Larger firms, particularly public defender offices, are able to provide far superior levels of training and supervision through institutionalized mentoring programs and formalized seminar presentations. The larger defender offices have a practice of rotating even their most experienced attorneys through misdemeanor and juvenile caseloads to provide peer assistance to younger attorneys; the practice also allows the more experienced attorneys to reduce their stress with periods of less complex litigation. Public defender offices and consortia are reported to be the provider models least likely to appoint inexperienced attorneys to cases they are not equipped to handle.
Larger consortia are by nature less susceptible to training and mentoring deficiencies than small contract firms: consortia tend to be comprised of older, experienced attorneys – mostly sole practitioners - who have formed voluntary associations to share the administrative burdens of indigent defense without impeding the ability of the individual attorney members to pursue private practices. Therefore, the nature of the attorneys involved in consortia allows beneficial collaboration and oversight without the need for the extensive training and mentoring that inexperienced attorneys require.
In smaller offices, training resources are limited and fewer mentors are available. More experienced attorneys in the firm may not have the time to provide ongoing assistance to the newer attorneys if, rather than serving primarily as administrators, they carry their own full caseloads. The problem is compounded by the high turnover rate many contract firms experience: once a staff attorney gains trial experience, the lawyer is likely to leave, commanding a higher salary and better prospects for advancement in the private sector than the indigent defense system will provide. The constant hiring cycle makes it that much more difficult for the contract firm administrators to provide meaningful training and supervision.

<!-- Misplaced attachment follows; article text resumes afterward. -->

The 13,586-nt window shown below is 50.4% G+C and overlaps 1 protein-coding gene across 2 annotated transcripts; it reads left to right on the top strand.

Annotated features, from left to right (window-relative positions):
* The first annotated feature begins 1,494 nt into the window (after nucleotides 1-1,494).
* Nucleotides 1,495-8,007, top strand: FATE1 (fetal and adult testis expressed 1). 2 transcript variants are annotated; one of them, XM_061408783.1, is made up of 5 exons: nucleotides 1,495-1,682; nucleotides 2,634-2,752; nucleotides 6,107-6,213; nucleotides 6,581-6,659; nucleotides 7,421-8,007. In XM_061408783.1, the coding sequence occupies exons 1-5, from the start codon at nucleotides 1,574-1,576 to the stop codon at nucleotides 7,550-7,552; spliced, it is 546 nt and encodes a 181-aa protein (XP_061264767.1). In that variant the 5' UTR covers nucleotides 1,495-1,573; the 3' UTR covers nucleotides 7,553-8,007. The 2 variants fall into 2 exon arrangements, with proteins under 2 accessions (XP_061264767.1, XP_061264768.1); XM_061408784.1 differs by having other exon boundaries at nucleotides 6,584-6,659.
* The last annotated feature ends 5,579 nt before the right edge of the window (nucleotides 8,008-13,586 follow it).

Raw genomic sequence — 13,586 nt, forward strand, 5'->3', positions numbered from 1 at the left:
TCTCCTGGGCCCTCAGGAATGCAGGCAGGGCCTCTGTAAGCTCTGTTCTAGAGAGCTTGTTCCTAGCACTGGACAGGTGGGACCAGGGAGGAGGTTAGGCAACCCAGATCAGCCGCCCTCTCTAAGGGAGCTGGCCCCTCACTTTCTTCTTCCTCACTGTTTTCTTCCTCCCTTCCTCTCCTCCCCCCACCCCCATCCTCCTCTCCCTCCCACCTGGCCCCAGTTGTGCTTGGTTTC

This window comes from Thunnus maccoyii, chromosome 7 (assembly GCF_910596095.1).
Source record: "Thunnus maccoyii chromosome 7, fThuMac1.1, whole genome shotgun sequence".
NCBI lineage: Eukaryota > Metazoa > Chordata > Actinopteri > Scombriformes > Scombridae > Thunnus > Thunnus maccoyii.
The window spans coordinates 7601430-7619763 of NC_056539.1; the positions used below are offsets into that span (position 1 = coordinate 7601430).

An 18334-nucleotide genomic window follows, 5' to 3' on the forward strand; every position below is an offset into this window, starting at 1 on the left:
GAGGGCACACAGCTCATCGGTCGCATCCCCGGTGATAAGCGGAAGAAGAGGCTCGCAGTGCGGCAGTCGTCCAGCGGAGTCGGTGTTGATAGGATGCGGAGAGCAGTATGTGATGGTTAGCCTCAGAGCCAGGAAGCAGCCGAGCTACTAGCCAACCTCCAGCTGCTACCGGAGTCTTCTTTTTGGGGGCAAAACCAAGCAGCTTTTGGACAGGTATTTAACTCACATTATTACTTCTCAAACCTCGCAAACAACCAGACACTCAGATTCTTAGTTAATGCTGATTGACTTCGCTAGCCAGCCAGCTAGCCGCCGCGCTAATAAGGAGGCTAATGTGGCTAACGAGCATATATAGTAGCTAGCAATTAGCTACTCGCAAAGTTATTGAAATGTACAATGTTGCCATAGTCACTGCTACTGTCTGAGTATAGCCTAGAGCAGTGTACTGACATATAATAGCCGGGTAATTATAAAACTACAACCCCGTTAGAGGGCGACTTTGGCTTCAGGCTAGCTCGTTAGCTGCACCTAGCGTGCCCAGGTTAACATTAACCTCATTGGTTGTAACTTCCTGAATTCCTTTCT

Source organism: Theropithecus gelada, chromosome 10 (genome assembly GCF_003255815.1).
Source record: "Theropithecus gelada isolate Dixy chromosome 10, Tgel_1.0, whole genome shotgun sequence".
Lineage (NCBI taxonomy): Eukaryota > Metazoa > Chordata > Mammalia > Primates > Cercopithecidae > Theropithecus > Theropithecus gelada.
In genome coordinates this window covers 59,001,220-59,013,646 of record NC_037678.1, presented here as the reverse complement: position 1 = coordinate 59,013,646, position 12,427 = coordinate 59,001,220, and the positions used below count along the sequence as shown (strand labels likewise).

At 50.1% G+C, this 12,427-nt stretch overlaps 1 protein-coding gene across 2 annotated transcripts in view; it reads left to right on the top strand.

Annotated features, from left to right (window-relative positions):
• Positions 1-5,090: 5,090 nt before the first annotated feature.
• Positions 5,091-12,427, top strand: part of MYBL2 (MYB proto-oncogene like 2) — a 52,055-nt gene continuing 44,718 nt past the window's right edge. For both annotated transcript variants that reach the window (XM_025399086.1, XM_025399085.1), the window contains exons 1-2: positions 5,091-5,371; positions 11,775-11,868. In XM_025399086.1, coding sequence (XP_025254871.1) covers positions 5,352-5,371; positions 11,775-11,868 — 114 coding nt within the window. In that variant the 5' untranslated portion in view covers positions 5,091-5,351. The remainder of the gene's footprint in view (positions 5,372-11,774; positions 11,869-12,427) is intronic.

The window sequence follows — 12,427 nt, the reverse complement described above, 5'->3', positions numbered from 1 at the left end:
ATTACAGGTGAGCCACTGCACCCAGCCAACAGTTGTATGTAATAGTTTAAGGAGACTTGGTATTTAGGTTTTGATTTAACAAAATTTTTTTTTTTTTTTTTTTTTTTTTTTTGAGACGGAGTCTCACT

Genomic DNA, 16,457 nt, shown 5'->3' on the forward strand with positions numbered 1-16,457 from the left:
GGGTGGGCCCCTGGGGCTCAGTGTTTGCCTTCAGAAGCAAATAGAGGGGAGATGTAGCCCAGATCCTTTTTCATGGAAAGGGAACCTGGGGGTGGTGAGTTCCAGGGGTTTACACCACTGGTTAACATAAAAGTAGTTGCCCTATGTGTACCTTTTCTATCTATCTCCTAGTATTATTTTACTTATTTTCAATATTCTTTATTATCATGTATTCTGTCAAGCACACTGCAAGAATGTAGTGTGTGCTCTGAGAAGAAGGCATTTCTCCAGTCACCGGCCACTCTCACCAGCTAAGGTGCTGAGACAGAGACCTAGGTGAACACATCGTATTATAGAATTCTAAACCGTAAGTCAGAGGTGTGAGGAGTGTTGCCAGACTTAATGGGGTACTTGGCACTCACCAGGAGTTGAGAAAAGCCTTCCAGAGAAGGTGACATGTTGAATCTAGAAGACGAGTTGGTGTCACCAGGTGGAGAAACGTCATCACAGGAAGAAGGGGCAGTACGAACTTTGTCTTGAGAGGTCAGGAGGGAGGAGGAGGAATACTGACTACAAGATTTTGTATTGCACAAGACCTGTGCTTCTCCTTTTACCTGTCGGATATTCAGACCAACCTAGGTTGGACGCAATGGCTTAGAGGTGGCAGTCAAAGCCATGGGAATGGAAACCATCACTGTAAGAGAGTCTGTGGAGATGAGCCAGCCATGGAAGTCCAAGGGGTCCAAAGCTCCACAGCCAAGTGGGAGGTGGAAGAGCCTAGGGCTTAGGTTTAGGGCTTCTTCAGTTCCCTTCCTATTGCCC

Although public defender offices have the most formalized systems in place, consortia and contractors often provide mentoring to new attorneys and employ rotation models that allow newer members to observe and be observed by the more experienced attorney members. However, the common perception is that the larger the organization, the more likely it is that effective mentoring and peer support mechanisms will allow deficiencies to be recognized and dealt with in-house before serious mistakes occur.